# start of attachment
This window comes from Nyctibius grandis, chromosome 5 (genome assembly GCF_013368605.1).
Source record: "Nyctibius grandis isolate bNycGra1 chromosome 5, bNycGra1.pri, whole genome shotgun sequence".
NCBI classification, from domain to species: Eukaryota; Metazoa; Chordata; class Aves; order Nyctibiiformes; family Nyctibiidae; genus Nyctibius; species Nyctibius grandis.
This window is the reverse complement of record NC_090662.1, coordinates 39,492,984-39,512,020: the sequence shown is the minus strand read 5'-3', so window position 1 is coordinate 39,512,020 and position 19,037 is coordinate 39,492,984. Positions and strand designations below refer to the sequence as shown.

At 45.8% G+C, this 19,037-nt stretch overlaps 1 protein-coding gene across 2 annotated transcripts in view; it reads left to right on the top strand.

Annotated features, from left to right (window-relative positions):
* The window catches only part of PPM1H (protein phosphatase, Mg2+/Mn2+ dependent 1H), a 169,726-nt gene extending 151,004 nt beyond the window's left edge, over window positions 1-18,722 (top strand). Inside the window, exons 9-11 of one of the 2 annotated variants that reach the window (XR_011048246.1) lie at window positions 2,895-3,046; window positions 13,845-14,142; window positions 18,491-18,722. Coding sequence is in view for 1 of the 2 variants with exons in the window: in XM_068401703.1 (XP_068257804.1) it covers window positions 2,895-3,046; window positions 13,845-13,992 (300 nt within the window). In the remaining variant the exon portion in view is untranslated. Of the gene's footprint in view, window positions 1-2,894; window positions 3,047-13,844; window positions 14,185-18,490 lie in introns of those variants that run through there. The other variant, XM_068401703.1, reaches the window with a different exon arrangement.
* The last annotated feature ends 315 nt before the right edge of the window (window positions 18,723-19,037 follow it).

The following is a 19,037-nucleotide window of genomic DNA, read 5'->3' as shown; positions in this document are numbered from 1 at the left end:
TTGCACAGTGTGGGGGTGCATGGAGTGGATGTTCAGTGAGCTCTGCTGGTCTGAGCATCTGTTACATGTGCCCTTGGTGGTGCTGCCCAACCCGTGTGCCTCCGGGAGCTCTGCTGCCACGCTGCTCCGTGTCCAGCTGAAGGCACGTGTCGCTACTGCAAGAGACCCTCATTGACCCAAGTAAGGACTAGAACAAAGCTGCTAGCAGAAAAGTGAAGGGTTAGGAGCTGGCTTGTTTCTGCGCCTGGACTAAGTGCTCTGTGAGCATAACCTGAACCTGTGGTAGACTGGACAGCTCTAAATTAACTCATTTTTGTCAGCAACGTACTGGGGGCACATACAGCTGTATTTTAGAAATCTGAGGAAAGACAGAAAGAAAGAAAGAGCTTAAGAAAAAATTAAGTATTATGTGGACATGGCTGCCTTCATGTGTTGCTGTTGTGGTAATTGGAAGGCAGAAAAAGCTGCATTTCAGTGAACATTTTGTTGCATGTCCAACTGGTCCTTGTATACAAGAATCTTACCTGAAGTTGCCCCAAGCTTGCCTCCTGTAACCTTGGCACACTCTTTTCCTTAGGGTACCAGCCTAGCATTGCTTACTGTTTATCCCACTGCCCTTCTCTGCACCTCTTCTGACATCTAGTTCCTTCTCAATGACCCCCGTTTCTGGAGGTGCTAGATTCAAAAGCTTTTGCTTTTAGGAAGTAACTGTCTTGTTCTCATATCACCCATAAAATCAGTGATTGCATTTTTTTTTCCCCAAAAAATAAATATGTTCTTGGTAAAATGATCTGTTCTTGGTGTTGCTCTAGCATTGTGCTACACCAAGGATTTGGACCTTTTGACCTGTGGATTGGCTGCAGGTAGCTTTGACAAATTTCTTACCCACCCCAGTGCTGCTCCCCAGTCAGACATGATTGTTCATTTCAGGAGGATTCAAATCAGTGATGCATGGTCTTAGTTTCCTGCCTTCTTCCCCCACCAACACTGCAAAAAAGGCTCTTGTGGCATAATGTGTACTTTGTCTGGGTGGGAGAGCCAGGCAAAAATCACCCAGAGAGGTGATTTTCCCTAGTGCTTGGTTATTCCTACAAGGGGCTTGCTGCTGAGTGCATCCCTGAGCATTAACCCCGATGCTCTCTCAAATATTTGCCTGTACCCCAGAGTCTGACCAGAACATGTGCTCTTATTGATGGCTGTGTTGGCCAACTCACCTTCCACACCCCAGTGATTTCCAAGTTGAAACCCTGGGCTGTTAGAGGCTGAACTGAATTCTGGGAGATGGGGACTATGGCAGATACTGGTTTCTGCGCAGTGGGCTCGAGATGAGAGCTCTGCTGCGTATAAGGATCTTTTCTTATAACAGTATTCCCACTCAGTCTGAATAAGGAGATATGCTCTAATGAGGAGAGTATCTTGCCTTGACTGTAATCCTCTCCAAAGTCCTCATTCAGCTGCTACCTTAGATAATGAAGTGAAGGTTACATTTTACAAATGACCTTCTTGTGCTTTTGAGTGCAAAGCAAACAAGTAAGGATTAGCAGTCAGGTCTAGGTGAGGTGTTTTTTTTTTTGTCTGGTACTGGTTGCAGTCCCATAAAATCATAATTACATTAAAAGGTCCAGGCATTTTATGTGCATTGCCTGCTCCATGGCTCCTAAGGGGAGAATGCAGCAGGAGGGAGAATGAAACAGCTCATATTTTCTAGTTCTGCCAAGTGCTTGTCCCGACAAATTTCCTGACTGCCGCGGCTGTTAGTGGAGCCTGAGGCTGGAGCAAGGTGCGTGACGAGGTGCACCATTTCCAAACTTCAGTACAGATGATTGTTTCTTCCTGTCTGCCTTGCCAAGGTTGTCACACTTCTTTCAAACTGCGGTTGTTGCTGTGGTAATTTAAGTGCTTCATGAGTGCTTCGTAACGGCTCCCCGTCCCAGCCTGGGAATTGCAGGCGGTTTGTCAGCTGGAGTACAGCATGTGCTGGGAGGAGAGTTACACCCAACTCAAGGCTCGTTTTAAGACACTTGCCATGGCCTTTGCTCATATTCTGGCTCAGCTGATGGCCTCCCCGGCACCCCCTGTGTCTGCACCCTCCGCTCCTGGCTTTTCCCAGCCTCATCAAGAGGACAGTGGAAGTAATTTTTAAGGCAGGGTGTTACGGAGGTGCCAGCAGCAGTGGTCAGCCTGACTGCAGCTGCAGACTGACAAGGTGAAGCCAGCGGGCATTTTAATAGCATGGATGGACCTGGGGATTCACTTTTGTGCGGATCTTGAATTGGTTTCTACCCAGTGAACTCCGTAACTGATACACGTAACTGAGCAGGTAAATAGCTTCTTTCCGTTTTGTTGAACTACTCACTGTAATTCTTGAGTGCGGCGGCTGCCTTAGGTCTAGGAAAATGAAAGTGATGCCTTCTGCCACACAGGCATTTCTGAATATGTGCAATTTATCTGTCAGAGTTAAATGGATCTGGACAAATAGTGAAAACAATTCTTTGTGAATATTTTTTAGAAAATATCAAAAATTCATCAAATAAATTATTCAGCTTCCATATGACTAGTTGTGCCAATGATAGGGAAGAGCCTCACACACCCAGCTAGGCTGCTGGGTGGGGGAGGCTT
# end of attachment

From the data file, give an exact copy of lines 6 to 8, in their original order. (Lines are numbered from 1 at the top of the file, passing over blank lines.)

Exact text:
Annotated features, from left to right (window-relative positions):
* The window catches only part of PPM1H (protein phosphatase, Mg2+/Mn2+ dependent 1H), a 169,726-nt gene extending 151,004 nt beyond the window's left edge, over window positions 1-18,722 (top strand). Inside the window, exons 9-11 of one of the 2 annotated variants that reach the window (XR_011048246.1) lie at window positions 2,895-3,046; window positions 13,845-14,142; window positions 18,491-18,722. Coding sequence is in view for 1 of the 2 variants with exons in the window: in XM_068401703.1 (XP_068257804.1) it covers window positions 2,895-3,046; window positions 13,845-13,992 (300 nt within the window). In the remaining variant the exon portion in view is untranslated. Of the gene's footprint in view, window positions 1-2,894; window positions 3,047-13,844; window positions 14,185-18,490 lie in introns of those variants that run through there. The other variant, XM_068401703.1, reaches the window with a different exon arrangement.
* The last annotated feature ends 315 nt before the right edge of the window (window positions 18,723-19,037 follow it).